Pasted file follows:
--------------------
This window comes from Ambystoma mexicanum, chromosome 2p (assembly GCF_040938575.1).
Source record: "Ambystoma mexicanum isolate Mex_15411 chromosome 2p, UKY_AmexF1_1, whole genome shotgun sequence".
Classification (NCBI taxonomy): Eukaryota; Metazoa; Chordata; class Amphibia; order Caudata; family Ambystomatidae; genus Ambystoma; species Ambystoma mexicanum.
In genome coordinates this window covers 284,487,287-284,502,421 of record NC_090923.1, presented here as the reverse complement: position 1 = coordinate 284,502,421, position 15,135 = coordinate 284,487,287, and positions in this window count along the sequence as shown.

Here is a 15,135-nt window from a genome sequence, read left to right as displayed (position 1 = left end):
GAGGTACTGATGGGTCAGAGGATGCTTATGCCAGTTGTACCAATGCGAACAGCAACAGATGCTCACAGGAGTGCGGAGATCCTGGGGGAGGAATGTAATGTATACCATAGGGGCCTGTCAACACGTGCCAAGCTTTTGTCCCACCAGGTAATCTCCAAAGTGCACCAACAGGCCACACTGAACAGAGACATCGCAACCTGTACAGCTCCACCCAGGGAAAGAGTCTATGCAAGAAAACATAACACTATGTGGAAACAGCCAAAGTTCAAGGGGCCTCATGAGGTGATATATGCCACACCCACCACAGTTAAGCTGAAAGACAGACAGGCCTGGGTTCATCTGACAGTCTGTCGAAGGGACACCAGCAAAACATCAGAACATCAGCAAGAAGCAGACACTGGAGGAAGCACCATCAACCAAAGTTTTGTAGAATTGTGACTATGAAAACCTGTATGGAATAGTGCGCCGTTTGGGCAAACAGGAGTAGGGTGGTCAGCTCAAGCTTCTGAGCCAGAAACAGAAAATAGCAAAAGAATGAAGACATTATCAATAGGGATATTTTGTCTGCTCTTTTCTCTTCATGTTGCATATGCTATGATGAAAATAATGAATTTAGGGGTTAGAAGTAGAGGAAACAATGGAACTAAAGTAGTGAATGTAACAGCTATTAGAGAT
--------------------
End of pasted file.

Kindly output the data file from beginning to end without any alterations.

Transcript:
This window comes from Ambystoma mexicanum, chromosome 2p (assembly GCF_040938575.1).
Source record: "Ambystoma mexicanum isolate Mex_15411 chromosome 2p, UKY_AmexF1_1, whole genome shotgun sequence".
Classification (NCBI taxonomy): Eukaryota; Metazoa; Chordata; class Amphibia; order Caudata; family Ambystomatidae; genus Ambystoma; species Ambystoma mexicanum.
In genome coordinates this window covers 284,487,287-284,502,421 of record NC_090923.1, presented here as the reverse complement: position 1 = coordinate 284,502,421, position 15,135 = coordinate 284,487,287, and positions in this window count along the sequence as shown.

Here is a 15,135-nt window from a genome sequence, read left to right as displayed (position 1 = left end):
GAGGTACTGATGGGTCAGAGGATGCTTATGCCAGTTGTACCAATGCGAACAGCAACAGATGCTCACAGGAGTGCGGAGATCCTGGGGGAGGAATGTAATGTATACCATAGGGGCCTGTCAACACGTGCCAAGCTTTTGTCCCACCAGGTAATCTCCAAAGTGCACCAACAGGCCACACTGAACAGAGACATCGCAACCTGTACAGCTCCACCCAGGGAAAGAGTCTATGCAAGAAAACATAACACTATGTGGAAACAGCCAAAGTTCAAGGGGCCTCATGAGGTGATATATGCCACACCCACCACAGTTAAGCTGAAAGACAGACAGGCCTGGGTTCATCTGACAGTCTGTCGAAGGGACACCAGCAAAACATCAGAACATCAGCAAGAAGCAGACACTGGAGGAAGCACCATCAACCAAAGTTTTGTAGAATTGTGACTATGAAAACCTGTATGGAATAGTGCGCCGTTTGGGCAAACAGGAGTAGGGTGGTCAGCTCAAGCTTCTGAGCCAGAAACAGAAAATAGCAAAAGAATGAAGACATTATCAATAGGGATATTTTGTCTGCTCTTTTCTCTTCATGTTGCATATGCTATGATGAAAATAATGAATTTAGGGGTTAGAAGTAGAGGAAACAATGGAACTAAAGTAGTGAATGTAACAGCTATTAGAGAT